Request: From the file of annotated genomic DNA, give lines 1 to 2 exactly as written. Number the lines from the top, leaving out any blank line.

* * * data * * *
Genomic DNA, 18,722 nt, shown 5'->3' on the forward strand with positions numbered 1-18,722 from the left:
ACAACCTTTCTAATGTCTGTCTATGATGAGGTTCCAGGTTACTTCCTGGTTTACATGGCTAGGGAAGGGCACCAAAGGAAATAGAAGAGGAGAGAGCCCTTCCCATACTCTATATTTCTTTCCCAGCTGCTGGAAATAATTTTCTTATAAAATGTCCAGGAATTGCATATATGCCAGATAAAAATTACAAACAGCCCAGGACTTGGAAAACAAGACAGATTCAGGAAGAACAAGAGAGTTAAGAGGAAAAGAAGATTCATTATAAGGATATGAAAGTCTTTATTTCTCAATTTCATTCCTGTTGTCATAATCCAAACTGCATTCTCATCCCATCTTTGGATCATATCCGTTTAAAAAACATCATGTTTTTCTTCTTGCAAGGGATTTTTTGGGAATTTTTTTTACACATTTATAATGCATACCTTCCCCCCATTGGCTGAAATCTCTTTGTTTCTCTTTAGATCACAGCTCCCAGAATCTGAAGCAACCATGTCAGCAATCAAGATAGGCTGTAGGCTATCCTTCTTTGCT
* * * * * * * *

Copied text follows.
Genomic DNA, 18,722 nt, shown 5'->3' on the forward strand with positions numbered 1-18,722 from the left:
ACAACCTTTCTAATGTCTGTCTATGATGAGGTTCCAGGTTACTTCCTGGTTTACATGGCTAGGGAAGGGCACCAAAGGAAATAGAAGAGGAGAGAGCCCTTCCCATACTCTATATTTCTTTCCCAGCTGCTGGAAATAATTTTCTTATAAAATGTCCAGGAATTGCATATATGCCAGATAAAAATTACAAACAGCCCAGGACTTGGAAAACAAGACAGATTCAGGAAGAACAAGAGAGTTAAGAGGAAAAGAAGATTCATTATAAGGATATGAAAGTCTTTATTTCTCAATTTCATTCCTGTTGTCATAATCCAAACTGCATTCTCATCCCATCTTTGGATCATATCCGTTTAAAAAACATCATGTTTTTCTTCTTGCAAGGGATTTTTTGGGAATTTTTTTTACACATTTATAATGCATACCTTCCCCCCATTGGCTGAAATCTCTTTGTTTCTCTTTAGATCACAGCTCCCAGAATCTGAAGCAACCATGTCAGCAATCAAGATAGGCTGTAGGCTATCCTTCTTTGCT